"I'm a coach first and a parent second," jokes Mick Miller. "Anybody can shoot the ball."
The Millers have a longer than usual wait for their son after the game. Danny Miller is one of the last to leave the locker room after doing several waves of post-game interviews, then is surrounded by those looking for his autograph.
The topic of discussion between parents and son after the game?
"We have to see if he wants to go with us to dinner," says Rose Miller.
Will Danny join them to see Greg play the next day? No chance. The game against Towson, scheduled for noon, has been moved back an hour. "It's too early," says Rose.
Switch of leagues
A little less than 20 hours later, the Millers have changed clothes and worlds. They have made their way to the Towson Center.
Mick has switched from a red sweatshirt with a Maryland insignia to a blue pullover with a Delaware logo. The atmosphere at the two games is markedly different.
"But it's about the same level of excitement," says Mick, who with his wife is part of a large contingent that follows the Blue Hens to road games along the I-95 corridor.
It is an afternoon of mixed emotions for the Millers, who watch Delaware win easily as their middle son struggles mightily. Greg Miller has recently lost his starting job as the team's shooting guard and, with it, the confidence in his shot. He misses all four shots he takes and fails to score in playing 15 minutes.
"He's going through a bit of a tough time right now," says his father, as he waits for Greg after the game. "But he'll come through it."
After visiting with their son for a while, the Millers head home once more to get ready for the work week. This is Mick Miller's busiest time of the year, both professionally and personally, but he has been doing the juggling for a long time.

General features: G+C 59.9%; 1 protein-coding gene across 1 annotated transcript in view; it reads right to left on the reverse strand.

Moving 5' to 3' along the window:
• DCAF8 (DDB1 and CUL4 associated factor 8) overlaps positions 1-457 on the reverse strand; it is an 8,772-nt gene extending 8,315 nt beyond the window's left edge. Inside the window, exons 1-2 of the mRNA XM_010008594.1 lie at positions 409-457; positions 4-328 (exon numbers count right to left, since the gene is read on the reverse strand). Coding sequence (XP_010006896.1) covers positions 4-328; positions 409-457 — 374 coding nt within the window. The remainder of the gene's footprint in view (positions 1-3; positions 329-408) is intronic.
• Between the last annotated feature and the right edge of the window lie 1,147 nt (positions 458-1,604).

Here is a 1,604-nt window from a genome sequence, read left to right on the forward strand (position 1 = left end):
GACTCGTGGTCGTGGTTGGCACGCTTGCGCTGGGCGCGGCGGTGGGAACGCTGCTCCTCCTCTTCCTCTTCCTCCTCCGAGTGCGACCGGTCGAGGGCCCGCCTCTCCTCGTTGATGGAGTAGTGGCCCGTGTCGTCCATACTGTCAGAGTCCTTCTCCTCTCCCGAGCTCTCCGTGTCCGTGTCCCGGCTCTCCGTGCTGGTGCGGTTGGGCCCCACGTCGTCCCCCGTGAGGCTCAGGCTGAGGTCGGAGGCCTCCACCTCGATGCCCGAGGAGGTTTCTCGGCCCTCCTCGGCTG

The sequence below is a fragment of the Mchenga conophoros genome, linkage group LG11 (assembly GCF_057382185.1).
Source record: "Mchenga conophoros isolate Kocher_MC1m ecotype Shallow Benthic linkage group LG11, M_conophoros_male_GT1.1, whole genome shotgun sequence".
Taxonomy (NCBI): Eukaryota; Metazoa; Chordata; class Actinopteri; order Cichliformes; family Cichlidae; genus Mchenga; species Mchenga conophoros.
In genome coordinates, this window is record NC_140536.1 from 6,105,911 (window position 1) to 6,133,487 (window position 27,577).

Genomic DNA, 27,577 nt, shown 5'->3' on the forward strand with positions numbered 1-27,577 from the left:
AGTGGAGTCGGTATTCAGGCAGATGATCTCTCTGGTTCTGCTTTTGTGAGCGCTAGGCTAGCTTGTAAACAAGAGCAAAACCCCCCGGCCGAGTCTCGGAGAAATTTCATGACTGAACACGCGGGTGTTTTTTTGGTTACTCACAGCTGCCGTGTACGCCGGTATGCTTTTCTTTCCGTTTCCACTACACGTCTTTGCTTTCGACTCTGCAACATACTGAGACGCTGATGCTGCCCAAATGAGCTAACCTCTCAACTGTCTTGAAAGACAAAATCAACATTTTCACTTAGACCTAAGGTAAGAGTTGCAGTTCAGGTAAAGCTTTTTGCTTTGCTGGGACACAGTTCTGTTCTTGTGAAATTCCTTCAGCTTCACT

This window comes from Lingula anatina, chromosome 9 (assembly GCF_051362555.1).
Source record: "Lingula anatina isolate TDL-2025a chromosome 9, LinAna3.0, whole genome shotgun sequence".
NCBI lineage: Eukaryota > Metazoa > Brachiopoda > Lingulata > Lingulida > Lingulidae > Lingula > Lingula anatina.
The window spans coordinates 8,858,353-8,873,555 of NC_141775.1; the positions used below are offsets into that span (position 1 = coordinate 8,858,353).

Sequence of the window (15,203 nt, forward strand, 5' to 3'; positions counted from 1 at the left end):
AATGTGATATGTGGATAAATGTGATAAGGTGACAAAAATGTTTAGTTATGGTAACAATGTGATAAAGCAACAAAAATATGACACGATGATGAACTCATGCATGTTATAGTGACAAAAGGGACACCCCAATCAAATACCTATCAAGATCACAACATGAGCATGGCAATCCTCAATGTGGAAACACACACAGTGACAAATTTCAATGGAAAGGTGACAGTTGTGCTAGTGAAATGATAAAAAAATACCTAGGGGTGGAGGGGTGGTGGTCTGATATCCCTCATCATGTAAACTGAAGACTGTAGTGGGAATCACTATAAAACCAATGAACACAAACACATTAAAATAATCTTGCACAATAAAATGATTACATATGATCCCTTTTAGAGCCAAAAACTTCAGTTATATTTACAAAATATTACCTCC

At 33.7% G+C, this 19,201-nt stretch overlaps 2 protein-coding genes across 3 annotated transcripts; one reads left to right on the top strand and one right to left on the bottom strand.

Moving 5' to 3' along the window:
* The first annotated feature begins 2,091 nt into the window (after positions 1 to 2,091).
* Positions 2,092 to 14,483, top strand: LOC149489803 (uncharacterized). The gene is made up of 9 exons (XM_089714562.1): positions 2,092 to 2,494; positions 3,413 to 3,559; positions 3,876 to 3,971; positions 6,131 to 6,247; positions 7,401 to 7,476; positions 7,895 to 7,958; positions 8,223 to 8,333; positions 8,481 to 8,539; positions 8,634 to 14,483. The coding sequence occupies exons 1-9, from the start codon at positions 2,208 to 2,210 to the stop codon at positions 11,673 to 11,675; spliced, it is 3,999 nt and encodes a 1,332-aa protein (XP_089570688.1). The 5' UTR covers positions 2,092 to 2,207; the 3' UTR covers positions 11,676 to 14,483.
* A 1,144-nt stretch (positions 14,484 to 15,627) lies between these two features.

Last year, the Millers watched Danny play in the New Jersey State high school tournament at Princeton one day, then hopped a plane to Chicago the next.
"I don't think I could get the time to go to the ACC tournament," says Mick, who has a satellite dish at home to watch games not on network television. "But I wouldn't mind going if [the Terps] make it to the championship game."
Danny Miller says that his decision to attend Maryland didn't have as much to do with the proximity of the campus to his home in New Jersey as with his comfort level. The same, he says, was true with Greg.
"We just wanted to go where we both could play and it ended up we were close to home," said Danny Miller, who also considered Virginia, Stanford and Michigan. "But I think it's good to have them here for support."
As happens in many families, the youngest of the siblings turns out to be the best athlete in the family. Mick Miller says it comes from trying to keep up with your older brothers. Danny also had another advantage.
"He was not only the youngest, but he also turned out to be the biggest," the father said of his 6-foot-8 son, who has grown to be five inches taller than his middle brother and seven inches taller than his oldest.
The Millers look forward to the day when Danny plays a more prominent role at Maryland.
They know that their new friend, Edna Hughes, will be in a similar situation with her son, Lonny. (In Baxter's case, it comes sooner, with Obinna Ekezie sidelined for the season with a torn Achilles' tendon.)
"Right now, they're here to support the older players," said Mick Miller. "But you haven't seen anything yet. Wait until they're seniors and they're the ones who are All-ACC."
Three more years.
Many more games.
And thousands more miles to go.
Pub Date: 2/17/99